Tank truck carriers took a hard hit in this recession. However, the tank sector is still doing better than trucking as a whole and should recover more quickly once the economy turns around.

That optimistic message came from Bob Costello, chief economist for the American Trucking Associations. He presented the “Economic Outlook and the Tank Truck Industry” during the National Tank Truck Carriers 61st annual conference held May 10-12 in San Diego, California.

Tank truck freight levels dropped 27% from March 2008 to March 2009. In contrast, dry van freight levels for that period fell 20%, and refrigerated freight was off just slightly.

On the upside, tank truck freight levels grew steadily over the past decade, and tank fleets outperformed the rest of trucking since 2004. “You've experienced a relatively small setback,” Costello said. “Tank fleets should rebound very quickly once the economy recovers. When it gets good, it will be real good.”

Tighter capacity is one factor that help tank fleets recover quickly. Costello predicted that truck capacity would tighten significantly with the recovery. In fact, truck capacity may be the tightest ever seen in the United States.

Factors contributing to tighter capacity could include more trucking company failures in coming months. Nearly 5,000 fleets with five trucks or more shut down in 2008, and more companies are likely to fall as the recession continues. In addition, surviving fleets are reducing the number of trucks they run.

Costello said he expects the used truck export market to open up again to remove those vehicles from the US market. He pointed out that 42,000 used trucks were exported from the United States to foreign markets over the past two years.

A steep drop in manufacturing activity was one factor driving the truck fleet reduction. Industrial production dropped 2% in 2008 and had already fallen another 10% by March 2009, according to Costello.

“This is really hurting trucking companies,” he said. “Tank truck carriers hauling plastic pellets, chemicals, and cement are having a very tough go of it.”

Costello expects a 19.3% drop in plastics production in 2009 from the peak year of 2007. Chemical production overall will be down 14.2% from the 2007 peak year. Cement production will plummet 30.8% from its peak in 2008. Automobile production probably will fall below 10 million units this year.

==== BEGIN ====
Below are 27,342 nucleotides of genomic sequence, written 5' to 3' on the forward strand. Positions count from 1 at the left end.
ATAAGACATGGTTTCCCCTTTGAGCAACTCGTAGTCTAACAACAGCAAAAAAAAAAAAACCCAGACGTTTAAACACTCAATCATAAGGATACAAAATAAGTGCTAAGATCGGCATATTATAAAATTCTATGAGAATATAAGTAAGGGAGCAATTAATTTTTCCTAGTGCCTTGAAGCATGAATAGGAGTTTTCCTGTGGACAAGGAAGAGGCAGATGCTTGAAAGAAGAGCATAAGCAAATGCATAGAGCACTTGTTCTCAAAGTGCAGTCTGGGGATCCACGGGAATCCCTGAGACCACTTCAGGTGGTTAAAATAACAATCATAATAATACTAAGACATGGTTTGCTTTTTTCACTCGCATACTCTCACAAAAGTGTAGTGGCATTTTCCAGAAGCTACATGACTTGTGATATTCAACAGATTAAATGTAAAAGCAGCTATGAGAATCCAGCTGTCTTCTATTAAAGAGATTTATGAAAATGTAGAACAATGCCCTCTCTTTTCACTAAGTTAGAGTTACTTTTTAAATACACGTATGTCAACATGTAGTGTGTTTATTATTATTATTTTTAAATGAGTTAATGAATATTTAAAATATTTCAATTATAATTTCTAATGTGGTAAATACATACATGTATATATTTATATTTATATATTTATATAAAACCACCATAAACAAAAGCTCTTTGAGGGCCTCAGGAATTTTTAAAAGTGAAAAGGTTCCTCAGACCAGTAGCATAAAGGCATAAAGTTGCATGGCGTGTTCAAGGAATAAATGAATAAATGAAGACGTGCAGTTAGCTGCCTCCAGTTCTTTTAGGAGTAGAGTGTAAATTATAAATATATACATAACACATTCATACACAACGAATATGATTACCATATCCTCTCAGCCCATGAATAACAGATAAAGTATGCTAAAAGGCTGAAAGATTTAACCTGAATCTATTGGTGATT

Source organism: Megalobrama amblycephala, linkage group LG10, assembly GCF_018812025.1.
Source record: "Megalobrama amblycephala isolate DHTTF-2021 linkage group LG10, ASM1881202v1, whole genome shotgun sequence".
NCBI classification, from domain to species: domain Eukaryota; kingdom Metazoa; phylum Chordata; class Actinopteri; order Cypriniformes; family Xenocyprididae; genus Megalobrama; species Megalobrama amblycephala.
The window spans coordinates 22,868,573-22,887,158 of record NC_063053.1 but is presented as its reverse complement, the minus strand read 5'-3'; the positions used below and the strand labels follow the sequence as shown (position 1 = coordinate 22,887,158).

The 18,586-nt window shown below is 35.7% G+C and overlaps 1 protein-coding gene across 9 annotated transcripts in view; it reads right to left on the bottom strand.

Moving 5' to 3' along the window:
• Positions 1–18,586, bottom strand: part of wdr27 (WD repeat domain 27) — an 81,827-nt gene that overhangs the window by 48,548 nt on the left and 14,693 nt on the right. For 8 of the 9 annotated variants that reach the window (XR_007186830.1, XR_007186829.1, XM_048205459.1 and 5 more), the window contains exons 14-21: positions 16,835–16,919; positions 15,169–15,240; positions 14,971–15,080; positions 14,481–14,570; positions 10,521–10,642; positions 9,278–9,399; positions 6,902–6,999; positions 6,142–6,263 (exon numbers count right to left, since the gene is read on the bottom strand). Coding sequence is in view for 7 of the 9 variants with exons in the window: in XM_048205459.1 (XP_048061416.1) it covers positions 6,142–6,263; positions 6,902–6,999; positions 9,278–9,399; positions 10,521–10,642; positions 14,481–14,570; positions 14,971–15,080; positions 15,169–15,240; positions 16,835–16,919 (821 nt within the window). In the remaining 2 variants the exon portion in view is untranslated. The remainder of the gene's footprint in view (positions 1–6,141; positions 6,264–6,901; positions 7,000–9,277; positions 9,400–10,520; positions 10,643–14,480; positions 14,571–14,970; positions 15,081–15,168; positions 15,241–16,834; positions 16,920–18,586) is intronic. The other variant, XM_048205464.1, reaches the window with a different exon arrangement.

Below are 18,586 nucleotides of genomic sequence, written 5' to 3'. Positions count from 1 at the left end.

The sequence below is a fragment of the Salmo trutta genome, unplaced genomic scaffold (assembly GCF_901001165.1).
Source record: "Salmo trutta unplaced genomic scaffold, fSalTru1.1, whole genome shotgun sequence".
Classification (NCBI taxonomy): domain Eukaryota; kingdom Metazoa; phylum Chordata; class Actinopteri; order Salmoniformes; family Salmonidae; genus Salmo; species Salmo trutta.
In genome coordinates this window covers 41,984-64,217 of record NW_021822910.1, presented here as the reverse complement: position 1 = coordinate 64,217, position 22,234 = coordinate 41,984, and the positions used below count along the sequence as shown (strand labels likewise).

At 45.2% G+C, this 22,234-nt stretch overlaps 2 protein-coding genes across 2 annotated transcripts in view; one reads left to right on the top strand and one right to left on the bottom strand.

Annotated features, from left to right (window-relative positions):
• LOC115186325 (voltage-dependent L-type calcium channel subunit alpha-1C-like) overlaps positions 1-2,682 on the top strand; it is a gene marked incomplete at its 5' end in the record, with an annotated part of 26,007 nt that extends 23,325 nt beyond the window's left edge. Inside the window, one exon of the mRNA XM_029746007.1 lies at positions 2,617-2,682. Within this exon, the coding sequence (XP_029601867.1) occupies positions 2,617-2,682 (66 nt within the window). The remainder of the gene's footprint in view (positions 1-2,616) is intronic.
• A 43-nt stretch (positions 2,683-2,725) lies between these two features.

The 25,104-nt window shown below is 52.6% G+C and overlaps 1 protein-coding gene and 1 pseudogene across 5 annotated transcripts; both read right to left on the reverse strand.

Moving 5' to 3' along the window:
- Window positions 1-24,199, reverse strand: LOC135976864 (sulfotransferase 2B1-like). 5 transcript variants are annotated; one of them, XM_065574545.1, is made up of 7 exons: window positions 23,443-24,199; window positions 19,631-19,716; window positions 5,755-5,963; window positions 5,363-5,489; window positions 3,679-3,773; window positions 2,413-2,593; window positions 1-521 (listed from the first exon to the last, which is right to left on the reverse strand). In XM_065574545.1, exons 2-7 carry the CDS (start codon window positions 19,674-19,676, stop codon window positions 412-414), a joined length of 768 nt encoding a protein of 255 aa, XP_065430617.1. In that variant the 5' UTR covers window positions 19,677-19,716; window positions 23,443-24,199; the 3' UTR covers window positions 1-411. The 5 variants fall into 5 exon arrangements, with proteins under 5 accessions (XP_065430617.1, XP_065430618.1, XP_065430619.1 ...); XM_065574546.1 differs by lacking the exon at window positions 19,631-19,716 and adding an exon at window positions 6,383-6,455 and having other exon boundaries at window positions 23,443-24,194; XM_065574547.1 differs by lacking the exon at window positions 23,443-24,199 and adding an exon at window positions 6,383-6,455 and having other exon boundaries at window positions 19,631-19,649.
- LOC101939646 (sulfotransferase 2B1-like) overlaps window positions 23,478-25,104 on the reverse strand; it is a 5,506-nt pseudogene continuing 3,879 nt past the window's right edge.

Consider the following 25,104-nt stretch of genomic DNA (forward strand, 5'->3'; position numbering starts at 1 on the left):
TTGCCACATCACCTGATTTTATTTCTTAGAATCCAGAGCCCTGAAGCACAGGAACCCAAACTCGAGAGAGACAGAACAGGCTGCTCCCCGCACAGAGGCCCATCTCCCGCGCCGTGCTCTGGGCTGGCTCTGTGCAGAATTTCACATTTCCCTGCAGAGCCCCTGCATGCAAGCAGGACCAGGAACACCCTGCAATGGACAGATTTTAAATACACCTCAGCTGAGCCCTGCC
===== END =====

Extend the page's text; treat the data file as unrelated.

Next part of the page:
Still more economic pain is ahead. Costello said he is concerned that inventory levels are still bloated when compared to sales.

“Inventory levels fell a little bit earlier this year, but sales fell as much or more than the inventories,” he said. “Inventories must drop below the sales level. Trucking won't improve until that happens.”


These numbers all paint a picture of a recession that is the worst since the Great Depression of 1929. Gross domestic product (GDP) is expected to contract 3.5% in 2009, the worst since the 1940s.

“We've heard many people say this is the worst recession since the Great Depression, and that is true in some ways,” Costello said. “However, this recession will not be as bad as the Great Depression in other ways. Unemployment hit 25% during the Great Depression, but we won't be anywhere close to that in this recession. We probably will go above 10% unemployment, though.

“We've been in recession since December 2007. The definition of a recession is a significant contraction across many sectors of the economy lasting more than a couple of months. It's very vague, and it's not necessarily two consecutive bad quarters of negative GDP. Economists look at a variety of factors.”

Whether it is called a recession or depression, this downturn has been hard on the consumer section, which accounts for two-thirds of GDP. “Over 90% of consumers are still employed, but many of them feel like they have fallen off a cliff,” Costello said. “Even those who still have a job know someone who was laid off. There is a psychological impact to that.”

In addition, real household net worth plunged 25% over a 10-quarter period, and consumers had to cut spending. That drop wiped out almost all of the financial gains consumers had made since 2002.

Home values have fallen significantly, and the decline probably will continue until values reach an annual growth rate of about 4.4%. Home values had been growing at around 15% a year during 2000 to 2005. Between 2006 and 2008 values dropped 8.5%, and there is more pain in store before home values return to the 4.4% sustainable level.

Consumers are still loaded down with too much debt. “We simply overspent during the past decade, and that cannot continue,” Costello said. “The consumer savings rate simply must increase. Consumer spending probably won't grow at the rate of past years even after the recession ends.”

Despite all of the bad news, Costello said he is cautiously optimistic that the economy is moving in the right direction. “We've seen some good signs,” he said. “I think we are close to hitting bottom, but that won't happen until the third or fourth quarter this year. I believe we'll see GDP growth of 1% to 1.5% in 2010 and better growth in 2011.”